dc.identifier.citationYu, K. K. [余嘉棋]. (2016). Autism, obsessive-compulsive disorder, and attention-deficit hyperactivity disorder : are they connected?. (Thesis). University of Hong Kong, Pokfulam, Hong Kong SAR.-
dc.identifier.urihttp://hdl.handle.net/10722/227947-
dc.description.abstractBackground and Objectives: There are considerable amount of overlaps in symptomatology in Autism Spectrum Disorder (ASD), Obsessive-Compulsive disorder (OCD), and Attention-deficit hyperactivity disorder (ADHD). For example, repetitive behaviors are core symptom domains in ASD and OCD, including excessive hand washing, stacking objects by size or colors, unreasonable flapping hands and repetitive counting, and roughly 30-80 percent of children with ASD have symptoms which are compatible with an ADHD diagnosis. I attempt to explore whether there are similarities and differences in ASD, ADHD, and OCD using neuroimaging methods. Methods: To summarize all the data into a more meaningful biological representation, Anatomical Likelihood Estimation (ALE), a cutting edge meta-analytic approach was applied. The rationale behind ALE is that it identifies brain differences most consistently reported across studies, while filtering away differences that are least documented. In this thesis, a novel application of ALE known as “dual disorder ALE” is introduced, which serves to estimate the extent of brain regional differences implicated in either disorder – in other words, a method to quantify which areas of the brain are more likely to be affected by ASD, OCD, and ADHD. The relationship of ASD, OCD, and ADHD was further investigated using a local datasets of ASD children with ADHD and OCD traits. This was achieved by making use of resting-states functional MRI (rsfMRI), a brain imaging methods in which subjects were asked not to perform any explicit task while being scanned. Resting-states fMRI is especially useful in exploring brain neuropathology and determine if it is disturbed in psychiatric disorders. Findings: The analysis is separated into two parts. First, dual disorder ALE technique was applied to investigate the relationship between ASD & OCD, and ASD & ADHD. In ASD & OCD analysis, there are a total of 538 ASD subjects (mean age 18.66) matched with 500 typical controls (mean age 18.57), and 635 OCD subjects (mean age 26.21) matched with 634 controls (mean age 25.66). . In ASD & ADHD analysis, there are a total of 449 ASD subjects (mean age 19.59) matched with 435 typical controls (mean age 19.2). and 318 ADHD subjects (mean age 18.23) and 316 controls (mean age 18.11). Overall, there were similar brain differences near the "cortico-striato-thalamo-cortical" (CSTC) pathway, and distinctive brain differences including amygdala, caudate, frontal medial gyrus. In the second part of the study, I made use of resting-states fMRI on a group of ASD children with OCD traits and ADHD traits and controls. ASD individuals with OCD traits exhibited greater ALFF in the left cerebellum, bilateral orbitofrontal cortex, occipital gyrus, caudate, and other temporal regions, associating with some of the core regions of the CSTC pathway. ASD individuals with ADHD exhibited greater amplitude of low frequency fluctuations (ALFF), a value which reflect abnormal intrinsic neuronal activities, in anterior cingulate cortex, dorsolateral prefrontal cortex, caudate, and other temporal regions. Lower ALFF was found in right cerebellum. These regions are related to the CSTC pathway and also the DMN. Conclusions: Both parts of the analysis suggest that there are similar aetiological pressures affecting neurodevelopmental disorders including ASD, ADHD, and OCD.-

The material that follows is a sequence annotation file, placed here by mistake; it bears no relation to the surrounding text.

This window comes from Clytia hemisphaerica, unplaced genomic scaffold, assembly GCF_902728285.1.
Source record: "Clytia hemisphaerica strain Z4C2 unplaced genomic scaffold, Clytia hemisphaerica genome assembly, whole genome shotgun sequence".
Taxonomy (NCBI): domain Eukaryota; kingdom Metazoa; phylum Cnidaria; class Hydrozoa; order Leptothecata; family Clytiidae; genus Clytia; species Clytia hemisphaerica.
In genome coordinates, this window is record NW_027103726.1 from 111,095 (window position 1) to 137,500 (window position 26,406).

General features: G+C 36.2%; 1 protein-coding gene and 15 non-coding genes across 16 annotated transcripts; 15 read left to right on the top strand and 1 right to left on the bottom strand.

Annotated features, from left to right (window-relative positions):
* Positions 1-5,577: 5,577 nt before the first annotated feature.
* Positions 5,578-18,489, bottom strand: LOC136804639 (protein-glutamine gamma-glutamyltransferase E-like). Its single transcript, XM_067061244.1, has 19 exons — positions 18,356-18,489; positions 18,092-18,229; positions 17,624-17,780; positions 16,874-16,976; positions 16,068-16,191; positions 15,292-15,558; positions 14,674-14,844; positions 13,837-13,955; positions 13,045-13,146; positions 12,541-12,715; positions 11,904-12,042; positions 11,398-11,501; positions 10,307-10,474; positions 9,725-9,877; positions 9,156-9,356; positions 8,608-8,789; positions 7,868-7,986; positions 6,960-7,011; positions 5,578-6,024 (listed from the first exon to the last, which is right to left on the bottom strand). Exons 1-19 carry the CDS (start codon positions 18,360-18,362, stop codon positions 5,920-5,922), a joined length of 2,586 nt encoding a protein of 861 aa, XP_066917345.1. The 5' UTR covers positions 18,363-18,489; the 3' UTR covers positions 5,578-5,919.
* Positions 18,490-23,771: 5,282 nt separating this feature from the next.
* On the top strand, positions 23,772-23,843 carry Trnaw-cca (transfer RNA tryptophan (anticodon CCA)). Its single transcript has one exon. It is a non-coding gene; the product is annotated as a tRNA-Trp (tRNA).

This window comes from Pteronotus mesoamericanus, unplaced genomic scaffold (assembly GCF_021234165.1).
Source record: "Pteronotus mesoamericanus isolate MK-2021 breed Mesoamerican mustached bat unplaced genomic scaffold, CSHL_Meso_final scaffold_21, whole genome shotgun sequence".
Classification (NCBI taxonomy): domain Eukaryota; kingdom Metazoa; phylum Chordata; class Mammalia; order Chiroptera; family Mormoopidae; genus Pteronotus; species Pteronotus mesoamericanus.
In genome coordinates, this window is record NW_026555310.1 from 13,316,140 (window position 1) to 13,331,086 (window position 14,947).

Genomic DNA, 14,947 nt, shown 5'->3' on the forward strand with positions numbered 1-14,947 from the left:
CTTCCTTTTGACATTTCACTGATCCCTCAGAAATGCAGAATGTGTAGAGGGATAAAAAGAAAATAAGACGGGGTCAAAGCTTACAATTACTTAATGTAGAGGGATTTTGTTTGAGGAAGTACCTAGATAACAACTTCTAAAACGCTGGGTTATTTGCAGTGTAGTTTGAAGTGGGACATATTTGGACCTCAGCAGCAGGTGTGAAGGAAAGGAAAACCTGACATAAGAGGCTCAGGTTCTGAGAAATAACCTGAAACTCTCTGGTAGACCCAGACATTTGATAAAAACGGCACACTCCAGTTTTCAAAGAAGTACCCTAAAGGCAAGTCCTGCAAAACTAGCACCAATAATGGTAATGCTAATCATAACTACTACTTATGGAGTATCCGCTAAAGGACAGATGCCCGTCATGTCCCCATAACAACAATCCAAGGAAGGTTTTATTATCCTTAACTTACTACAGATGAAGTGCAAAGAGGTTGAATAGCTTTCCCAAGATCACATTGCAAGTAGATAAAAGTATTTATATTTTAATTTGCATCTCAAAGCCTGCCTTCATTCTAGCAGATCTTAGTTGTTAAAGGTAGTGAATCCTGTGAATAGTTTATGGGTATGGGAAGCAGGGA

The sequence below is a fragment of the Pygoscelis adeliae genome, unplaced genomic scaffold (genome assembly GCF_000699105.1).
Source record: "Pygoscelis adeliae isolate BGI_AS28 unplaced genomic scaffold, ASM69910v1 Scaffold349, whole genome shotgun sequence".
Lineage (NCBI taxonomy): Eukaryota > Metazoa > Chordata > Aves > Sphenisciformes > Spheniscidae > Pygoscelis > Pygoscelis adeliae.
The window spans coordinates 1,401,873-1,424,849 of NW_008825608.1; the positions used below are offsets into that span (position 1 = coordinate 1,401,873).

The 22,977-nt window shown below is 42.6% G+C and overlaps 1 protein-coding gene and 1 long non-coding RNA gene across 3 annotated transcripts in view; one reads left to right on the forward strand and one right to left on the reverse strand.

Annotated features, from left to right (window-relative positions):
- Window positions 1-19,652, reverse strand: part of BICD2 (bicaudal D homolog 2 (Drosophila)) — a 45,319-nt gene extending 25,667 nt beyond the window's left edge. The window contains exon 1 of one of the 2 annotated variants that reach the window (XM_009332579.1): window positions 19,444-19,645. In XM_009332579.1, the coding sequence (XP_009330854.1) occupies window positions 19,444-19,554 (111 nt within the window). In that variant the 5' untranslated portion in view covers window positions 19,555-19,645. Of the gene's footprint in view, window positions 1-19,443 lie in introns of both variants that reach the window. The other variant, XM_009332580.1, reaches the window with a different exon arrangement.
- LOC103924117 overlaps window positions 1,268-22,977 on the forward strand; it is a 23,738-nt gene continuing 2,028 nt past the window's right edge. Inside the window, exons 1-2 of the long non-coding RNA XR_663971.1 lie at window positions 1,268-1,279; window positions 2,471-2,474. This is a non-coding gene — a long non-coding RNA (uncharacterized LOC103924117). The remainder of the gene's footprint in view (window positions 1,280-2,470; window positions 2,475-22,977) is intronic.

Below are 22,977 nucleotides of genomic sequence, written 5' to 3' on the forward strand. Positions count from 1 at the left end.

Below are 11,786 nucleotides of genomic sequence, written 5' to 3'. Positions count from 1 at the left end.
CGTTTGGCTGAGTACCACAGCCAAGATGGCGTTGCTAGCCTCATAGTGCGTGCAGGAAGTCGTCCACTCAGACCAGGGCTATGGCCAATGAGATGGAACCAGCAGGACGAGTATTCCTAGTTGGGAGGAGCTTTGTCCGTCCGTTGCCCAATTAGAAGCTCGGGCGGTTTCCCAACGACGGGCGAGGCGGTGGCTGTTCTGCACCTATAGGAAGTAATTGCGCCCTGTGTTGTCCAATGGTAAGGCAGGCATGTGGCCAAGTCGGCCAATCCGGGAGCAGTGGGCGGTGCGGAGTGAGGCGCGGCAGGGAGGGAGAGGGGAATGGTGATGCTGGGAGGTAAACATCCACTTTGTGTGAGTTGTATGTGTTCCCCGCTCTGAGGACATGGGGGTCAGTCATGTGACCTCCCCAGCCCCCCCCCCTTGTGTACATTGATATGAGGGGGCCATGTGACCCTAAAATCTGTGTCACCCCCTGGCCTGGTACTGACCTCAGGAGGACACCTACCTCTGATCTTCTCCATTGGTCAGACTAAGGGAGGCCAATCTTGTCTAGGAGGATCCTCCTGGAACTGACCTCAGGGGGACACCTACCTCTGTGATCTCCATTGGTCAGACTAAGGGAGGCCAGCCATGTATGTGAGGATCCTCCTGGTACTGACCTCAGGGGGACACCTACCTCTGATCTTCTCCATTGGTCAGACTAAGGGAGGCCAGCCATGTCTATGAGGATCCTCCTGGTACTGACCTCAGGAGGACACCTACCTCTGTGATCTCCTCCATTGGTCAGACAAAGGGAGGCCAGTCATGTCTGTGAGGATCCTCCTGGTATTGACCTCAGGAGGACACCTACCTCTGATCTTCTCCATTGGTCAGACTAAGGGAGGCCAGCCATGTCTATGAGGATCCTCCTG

dc.languageeng-
dc.publisherThe University of Hong Kong (Pokfulam, Hong Kong)-
dc.relation.ispartofHKU Theses Online (HKUTO)-
dc.rightsCreative Commons: Attribution 3.0 Hong Kong License-
dc.rightsThe author retains all proprietary rights, (such as patent rights) and the right to use in future works.-
dc.subject.lcshAttention-deficit hyperactivity disorder-
dc.subject.lcshObsessive-compulsive disorder-
dc.subject.lcshAutism-
dc.titleAutism, obsessive-compulsive disorder, and attention-deficit hyperactivity disorder : are they connected?-
dc.typePG_Thesis-
dc.identifier.hkulb5774093-
dc.description.thesisnameDoctor of Philosophy-
dc.description.thesislevelDoctoral-
dc.description.thesisdisciplinePsychiatry-
dc.description.naturepublished_or_final_version-